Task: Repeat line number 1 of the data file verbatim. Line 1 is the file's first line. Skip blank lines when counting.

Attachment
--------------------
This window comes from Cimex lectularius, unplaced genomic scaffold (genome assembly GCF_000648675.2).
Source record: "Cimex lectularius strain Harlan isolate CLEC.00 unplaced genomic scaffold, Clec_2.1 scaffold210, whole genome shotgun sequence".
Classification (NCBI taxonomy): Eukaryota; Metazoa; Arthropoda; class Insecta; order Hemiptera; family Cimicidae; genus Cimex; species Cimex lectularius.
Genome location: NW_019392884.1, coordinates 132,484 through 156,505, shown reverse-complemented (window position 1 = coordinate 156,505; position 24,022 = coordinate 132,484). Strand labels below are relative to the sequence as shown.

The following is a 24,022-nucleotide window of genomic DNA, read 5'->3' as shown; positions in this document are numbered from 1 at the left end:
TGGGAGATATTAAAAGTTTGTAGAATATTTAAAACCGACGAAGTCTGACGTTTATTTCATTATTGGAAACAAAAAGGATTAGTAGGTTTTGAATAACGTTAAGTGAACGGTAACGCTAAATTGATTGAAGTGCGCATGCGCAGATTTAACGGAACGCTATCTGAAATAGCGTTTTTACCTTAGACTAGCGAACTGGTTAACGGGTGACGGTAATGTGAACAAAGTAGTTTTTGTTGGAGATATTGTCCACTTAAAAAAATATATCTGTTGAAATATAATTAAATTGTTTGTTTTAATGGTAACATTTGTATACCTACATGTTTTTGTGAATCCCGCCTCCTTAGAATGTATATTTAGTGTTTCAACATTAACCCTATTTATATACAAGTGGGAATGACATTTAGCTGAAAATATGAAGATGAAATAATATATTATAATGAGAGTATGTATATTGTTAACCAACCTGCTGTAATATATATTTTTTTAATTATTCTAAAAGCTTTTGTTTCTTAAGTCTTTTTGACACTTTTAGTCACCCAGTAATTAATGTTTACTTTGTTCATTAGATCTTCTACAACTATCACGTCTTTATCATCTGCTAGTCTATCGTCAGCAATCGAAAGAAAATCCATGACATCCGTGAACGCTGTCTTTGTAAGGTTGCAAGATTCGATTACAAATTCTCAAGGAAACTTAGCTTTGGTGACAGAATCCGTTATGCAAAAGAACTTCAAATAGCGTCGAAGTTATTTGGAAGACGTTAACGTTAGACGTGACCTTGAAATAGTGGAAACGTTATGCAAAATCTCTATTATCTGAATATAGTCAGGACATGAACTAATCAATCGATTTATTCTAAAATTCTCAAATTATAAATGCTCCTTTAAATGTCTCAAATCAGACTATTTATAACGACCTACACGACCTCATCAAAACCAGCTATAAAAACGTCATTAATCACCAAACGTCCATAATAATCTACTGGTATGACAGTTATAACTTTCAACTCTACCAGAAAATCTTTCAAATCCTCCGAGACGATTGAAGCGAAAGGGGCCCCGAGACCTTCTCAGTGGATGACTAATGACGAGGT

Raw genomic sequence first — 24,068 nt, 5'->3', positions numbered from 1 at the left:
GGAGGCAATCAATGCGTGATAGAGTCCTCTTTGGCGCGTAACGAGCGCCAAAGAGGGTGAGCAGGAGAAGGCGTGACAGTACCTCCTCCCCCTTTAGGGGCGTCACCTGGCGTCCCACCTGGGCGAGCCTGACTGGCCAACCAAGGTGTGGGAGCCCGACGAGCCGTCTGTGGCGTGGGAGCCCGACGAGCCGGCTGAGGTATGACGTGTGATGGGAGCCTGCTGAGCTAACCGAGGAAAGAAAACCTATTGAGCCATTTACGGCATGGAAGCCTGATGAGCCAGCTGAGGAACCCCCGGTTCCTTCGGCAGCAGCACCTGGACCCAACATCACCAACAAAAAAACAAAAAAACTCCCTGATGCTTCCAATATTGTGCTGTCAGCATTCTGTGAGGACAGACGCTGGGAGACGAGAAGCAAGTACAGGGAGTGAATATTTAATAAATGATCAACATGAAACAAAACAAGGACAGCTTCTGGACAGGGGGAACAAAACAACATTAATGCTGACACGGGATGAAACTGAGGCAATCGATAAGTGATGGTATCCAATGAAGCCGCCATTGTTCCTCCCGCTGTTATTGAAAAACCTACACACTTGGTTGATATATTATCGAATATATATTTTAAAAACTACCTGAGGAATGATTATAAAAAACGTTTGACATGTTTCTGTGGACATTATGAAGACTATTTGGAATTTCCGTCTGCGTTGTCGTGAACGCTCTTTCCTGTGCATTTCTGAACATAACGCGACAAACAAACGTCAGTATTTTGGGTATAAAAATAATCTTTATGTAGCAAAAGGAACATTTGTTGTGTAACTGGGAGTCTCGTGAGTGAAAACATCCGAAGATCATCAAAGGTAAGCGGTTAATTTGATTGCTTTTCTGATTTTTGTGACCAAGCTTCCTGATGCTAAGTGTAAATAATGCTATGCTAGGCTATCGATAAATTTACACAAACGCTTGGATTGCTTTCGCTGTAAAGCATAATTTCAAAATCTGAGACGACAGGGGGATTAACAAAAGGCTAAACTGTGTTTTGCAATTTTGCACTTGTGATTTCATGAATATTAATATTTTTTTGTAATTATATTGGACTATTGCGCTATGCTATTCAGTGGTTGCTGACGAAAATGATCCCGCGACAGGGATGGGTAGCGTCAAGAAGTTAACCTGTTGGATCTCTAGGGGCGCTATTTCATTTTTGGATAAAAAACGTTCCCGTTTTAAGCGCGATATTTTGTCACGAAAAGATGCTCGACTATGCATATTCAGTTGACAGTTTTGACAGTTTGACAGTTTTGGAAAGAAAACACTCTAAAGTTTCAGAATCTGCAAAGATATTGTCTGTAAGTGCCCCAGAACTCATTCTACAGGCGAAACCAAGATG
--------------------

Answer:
This window comes from Cimex lectularius, unplaced genomic scaffold (genome assembly GCF_000648675.2).